5. The Great Empress Who Died While Taking a Great Dump
Catherine II, also known as Catherine the Great (1729 – 1796), was Tsarina, or empress, of Russia from 1762 until her death. A German born princess, she ascended the throne after she had her husband, Tsar Peter III, assassinated. She continued the westernization work begun by Tsar Peter the Great, and by the end of her reign, Russia had fully joined the mainstream of European political and cultural life. However, Catherine’s regal reign was not to be matched by a regal demise.
Rumors circulated that the insatiable Tsarina had died after sustaining injuries from having sex with a horse. The truth was less scandalous, but embarrassing all the same. Catherine had been feeling constipated, and during a heroic effort to force relief on the toilet, she overstrained herself and suffered a fatal stroke. When her loud gruntings ceased, her maids waiting outside assumed that her majesty had finally found relief. They started getting nervous, however, as the minutes dragged on without Catherine emerging or summoning them. Eventually they delicately inquired if all was well. Hearing no answer, they took a peak, and found the Empress dead on the toilet.
4. The King Who Bankrupted Himself Building Fairy Castles
Ludwig II, AKA “Mad King Ludwig” (1845 – 1886), was all about artistic and architectural projects, and his chief hobby was building fantastic fairy tale castles. When Bavaria joined the German Empire in 1871, Ludwig withdrew from governance, and devoted himself wholly to the arts. He could not get enough of the theater and the opera, particularly the works of Richard Wagner, whose lifelong benefactor and patron he became. Ludwig’s greatest and costliest passion, however, was building castles in the Bavarian mountains.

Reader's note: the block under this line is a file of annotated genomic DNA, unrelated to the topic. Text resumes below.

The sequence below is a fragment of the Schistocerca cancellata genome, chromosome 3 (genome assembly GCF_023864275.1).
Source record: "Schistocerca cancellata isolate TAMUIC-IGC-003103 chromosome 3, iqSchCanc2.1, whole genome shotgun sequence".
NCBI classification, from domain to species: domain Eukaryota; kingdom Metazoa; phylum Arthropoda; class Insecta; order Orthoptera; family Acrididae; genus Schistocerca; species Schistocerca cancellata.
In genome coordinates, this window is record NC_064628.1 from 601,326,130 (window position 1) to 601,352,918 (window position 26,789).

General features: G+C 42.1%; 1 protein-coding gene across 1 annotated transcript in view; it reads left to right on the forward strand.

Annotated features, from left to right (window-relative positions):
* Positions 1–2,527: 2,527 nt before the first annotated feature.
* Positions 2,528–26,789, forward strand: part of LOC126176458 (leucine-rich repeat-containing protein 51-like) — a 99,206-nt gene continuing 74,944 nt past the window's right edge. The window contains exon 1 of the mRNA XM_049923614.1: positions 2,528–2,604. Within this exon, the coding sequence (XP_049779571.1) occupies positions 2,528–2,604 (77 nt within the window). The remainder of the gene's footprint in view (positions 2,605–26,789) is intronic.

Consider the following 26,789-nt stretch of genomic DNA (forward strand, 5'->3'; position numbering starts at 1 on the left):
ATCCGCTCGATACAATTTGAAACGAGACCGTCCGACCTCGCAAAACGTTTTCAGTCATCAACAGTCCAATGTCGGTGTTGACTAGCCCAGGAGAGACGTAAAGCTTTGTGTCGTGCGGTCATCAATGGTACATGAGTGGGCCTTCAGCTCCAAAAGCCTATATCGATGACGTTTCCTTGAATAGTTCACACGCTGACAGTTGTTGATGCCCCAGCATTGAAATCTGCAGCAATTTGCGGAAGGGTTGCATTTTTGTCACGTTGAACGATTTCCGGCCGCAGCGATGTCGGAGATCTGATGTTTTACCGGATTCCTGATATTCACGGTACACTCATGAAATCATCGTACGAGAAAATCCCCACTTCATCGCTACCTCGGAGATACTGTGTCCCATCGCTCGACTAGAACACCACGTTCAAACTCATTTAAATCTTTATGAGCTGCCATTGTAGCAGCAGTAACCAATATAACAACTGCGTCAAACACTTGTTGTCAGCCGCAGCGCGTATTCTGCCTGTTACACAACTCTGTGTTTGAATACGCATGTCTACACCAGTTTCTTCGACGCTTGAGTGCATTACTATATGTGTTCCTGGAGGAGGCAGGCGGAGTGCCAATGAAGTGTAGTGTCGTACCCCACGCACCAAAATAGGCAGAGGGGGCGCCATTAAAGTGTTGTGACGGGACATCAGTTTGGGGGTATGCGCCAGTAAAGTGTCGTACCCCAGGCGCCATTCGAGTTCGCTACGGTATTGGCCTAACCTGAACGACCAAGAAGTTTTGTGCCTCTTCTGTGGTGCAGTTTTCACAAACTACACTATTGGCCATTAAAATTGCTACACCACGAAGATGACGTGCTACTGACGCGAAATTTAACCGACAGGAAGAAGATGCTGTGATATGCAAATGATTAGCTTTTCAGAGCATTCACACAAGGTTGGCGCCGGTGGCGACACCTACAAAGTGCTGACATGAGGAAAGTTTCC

He started with the Linderhoff Palace, built between 1869 to 1878. Simultaneously, he commenced construction of his most famous project, Neuschwanstein, a fairy tale castle precariously situated on a crag and decorated with scenes from Wagner’s operas. Built from 1869 to 1886, it was the inspiration for Disneyland’s Sleeping Beauty Castle. While that one was being built, Ludwig began an even greater project in 1878, the Herrenchiemsee Palace – a copy of Versailles. It was never completed, because Ludwig went bankrupt. Between abandonment of his official duties, profligate spending on expensive hobbies, and withdrawal into the life of a recluse, Ludwig’s ministers finally had enough. In 1886, he was declared insane, and sent to a remote palace. Three days later, he drowned himself in a lake, taking his psychiatrist with him.
Sarah Wilson (circa 1754 – circa 1865) was a maid to one of British queen Charlotte’s ladies in waiting, but was caught stealing some of the queen’s jewels and gowns. She was tried, convicted, and sentenced to hang, but her sentence was commuted to penal transportation to Maryland. Upon arrival in 1771, Sarah was sold as an indentured servant, but escaped within a few days. She had managed to hang on to some of the queen’s belongings, and wearing her majesty’s dress, Sarah claimed to be Queen Charlotte’s sister, “Princess Susana Caroline Matilda of Mecklenberg-Sterlitz”. She explained her presence in America by inventing a royal family quarrel, and a scandal that required her to temporarily leave Britain until things calmed down.